Helena Ramsay was wise beyond her years, shy until you got to know her and discovered she had a wicked wit. She dreamed of seeing the pink dolphins in the Brazilian rainforest — a dream her mother said was cut short by the gunman who killed Ramsay and 16 others at Marjory Stoneman Douglas High School.
Anne and Vinnie Ramsay spoke publicly Friday for the first time since the February massacre. The couple is asking a mental health facility that treated Nikolas Cruz, who's charged with the shootings, to release the teen's records from the years leading up to the shooting. It's the first step to prepare for a possible malpractice or wrongful death case. Henderson Behavioral Health has also been sued by other victims' families.
While mental health and other medical records are protected by law, there are times when public interest overcomes the law, said their attorney Craig Goldenfarb.
"One of my jobs is to figure out everybody ... that may have had an opportunity to prevent this tragedy and did not," he said.
"Perhaps (Henderson) dropped the ball and they should have Baker Acted Mr. Cruz," said Goldenfarb, referring to an involuntary hospitalization which should have prevented Cruz from buying a gun.
Josh Walker, an attorney for Henderson, said the company supports releasing the records but needs a judge to issue a court order allowing it.
Health records are generally protected by state and federal privacy laws but can be released in criminal and civil court cases. Since Cruz is not a plaintiff in any civil case, Walker said a judge must order the records released.
"Henderson has nothing to hide. In fact, Henderson wants these records out there for the public to see," he said. "We are not allowed to release these records under state and federal law unless we get a court order."
Walker said the company would support a court order allowing attorneys for all victims' families who file lawsuits to have access to Cruz's records. Prosecutors and defense attorneys in Cruz's criminal case have already obtained the records, but they have not been released publicly.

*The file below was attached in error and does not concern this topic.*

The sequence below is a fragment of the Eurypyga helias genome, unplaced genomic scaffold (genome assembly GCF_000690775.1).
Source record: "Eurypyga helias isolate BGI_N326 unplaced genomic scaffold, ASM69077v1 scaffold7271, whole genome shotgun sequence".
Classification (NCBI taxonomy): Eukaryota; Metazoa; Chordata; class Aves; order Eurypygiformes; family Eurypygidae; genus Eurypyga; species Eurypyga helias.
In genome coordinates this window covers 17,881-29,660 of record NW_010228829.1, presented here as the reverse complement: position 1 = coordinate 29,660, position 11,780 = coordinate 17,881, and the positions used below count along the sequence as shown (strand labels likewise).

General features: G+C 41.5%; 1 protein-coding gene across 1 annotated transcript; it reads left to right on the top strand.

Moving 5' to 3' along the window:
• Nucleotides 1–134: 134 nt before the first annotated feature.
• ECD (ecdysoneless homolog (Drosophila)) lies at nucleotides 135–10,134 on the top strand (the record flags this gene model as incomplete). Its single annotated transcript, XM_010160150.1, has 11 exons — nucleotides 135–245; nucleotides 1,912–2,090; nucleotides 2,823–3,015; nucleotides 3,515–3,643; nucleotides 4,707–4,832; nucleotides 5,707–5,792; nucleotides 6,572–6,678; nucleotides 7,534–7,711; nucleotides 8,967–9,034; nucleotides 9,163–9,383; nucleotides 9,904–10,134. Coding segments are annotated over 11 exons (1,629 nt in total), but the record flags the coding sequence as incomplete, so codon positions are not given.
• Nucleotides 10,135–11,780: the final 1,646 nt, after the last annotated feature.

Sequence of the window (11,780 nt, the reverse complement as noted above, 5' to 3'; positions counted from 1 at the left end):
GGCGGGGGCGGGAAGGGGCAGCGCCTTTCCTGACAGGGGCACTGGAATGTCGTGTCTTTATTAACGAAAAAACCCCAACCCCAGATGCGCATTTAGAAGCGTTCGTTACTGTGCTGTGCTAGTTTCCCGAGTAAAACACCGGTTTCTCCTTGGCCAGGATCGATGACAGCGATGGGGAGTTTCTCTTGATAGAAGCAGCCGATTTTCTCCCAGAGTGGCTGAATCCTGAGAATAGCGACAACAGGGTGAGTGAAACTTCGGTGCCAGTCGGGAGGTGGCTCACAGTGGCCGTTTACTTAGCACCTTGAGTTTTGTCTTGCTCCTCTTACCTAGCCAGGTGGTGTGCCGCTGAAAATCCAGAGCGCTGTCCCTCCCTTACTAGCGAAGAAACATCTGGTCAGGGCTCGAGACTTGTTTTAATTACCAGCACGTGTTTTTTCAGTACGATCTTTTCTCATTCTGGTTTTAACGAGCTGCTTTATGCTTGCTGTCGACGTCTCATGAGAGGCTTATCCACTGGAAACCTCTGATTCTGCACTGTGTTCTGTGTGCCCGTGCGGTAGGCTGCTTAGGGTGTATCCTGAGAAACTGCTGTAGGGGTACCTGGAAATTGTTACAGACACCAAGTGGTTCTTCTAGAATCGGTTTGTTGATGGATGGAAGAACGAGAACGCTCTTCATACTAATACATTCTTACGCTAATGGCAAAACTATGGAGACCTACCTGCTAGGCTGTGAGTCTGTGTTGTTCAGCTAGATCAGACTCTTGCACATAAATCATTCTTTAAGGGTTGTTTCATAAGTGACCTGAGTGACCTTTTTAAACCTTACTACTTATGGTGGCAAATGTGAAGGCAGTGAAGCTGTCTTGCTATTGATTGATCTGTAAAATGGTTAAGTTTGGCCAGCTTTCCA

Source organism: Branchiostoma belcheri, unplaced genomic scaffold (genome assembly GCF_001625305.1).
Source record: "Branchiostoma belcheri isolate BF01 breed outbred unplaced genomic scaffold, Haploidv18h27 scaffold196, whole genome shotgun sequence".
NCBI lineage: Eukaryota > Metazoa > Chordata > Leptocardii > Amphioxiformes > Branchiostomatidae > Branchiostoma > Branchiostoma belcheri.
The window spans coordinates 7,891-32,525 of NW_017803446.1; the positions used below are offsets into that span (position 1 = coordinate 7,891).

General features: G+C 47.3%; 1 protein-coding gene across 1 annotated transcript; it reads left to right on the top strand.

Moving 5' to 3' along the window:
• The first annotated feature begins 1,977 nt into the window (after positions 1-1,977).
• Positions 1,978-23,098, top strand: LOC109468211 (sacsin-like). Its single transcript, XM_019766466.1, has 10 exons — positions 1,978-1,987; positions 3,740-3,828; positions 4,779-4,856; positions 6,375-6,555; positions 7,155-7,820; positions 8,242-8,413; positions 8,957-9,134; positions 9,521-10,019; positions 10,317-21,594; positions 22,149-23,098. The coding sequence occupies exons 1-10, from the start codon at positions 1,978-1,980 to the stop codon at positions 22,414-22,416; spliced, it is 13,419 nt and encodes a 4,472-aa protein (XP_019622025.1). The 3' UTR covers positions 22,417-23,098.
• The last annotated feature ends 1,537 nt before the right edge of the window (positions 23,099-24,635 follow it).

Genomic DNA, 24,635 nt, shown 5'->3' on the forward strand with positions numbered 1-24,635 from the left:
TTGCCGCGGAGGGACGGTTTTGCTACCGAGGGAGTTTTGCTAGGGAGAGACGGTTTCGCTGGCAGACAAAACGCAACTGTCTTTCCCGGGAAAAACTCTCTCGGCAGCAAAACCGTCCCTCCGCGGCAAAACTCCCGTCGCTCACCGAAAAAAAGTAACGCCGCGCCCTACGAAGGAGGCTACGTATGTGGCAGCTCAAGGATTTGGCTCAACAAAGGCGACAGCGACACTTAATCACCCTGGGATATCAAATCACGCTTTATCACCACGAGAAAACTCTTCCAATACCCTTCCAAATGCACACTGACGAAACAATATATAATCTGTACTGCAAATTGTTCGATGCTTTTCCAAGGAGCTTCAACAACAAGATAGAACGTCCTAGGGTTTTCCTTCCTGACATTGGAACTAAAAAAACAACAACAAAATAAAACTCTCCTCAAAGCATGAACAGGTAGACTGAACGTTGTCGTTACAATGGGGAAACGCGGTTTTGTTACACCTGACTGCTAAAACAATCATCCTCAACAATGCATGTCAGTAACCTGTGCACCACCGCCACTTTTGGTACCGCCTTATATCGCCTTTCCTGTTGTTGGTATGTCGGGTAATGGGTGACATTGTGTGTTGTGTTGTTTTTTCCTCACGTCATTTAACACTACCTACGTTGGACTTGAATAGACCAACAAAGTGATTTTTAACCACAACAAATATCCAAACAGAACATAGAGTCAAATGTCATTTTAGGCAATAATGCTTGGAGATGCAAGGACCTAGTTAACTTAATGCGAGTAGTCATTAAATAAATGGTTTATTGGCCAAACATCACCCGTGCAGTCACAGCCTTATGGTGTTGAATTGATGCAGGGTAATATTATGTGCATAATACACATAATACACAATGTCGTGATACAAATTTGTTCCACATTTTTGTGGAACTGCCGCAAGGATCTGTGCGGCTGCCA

Helena, a junior who watched Jeopardy daily, was considering studying abroad. She was intrigued by the United Nations, and would have been a great asset thanks to her sensible way of thinking, family said.
"She was blossoming. She would have definitely been a leader," her mother said.
She was always thinking about others, travelling to Orlando for a concert after the Pulse night club massacre to support the community, her mother said.
And even in her final moments, she was ordering her best friend to grab a book to shield herself from the gunman's bullets as they huddled behind a bookcase, holding hands.
Her parents and their attorney said numerous red flags regarding Cruz were missed over the years by local authorities, the FBI and potentially Henderson Behavioral Health. They want a thorough investigation to ensure no other family has to endure a similar nightmare.
At home, a stack of condolence cards and tokens lays untouched, too painful to open. The couple has found comfort meeting with a group of other Parkland parents who also lost their children in the shooting.
"We do meet up. We do support each other and it's just tough. We're grateful we do have the group that we can just sit and share," said Anne Ramsay.
The family said they refuse to let the memory of Helena and the other children get lost.
"They all had special skills, strengths, just beautiful children. None of them should have been put in that situation where they're struggling to defend themselves or survive," said the grieving mother.
The Ramsays are intensely private and said they declined to speak until now because they needed time to heal and come to terms with their loss.
"I've just been disabled," said Anne Ramsay. "It's like the active shooter may as well have just shot us, you know. It affects everyone."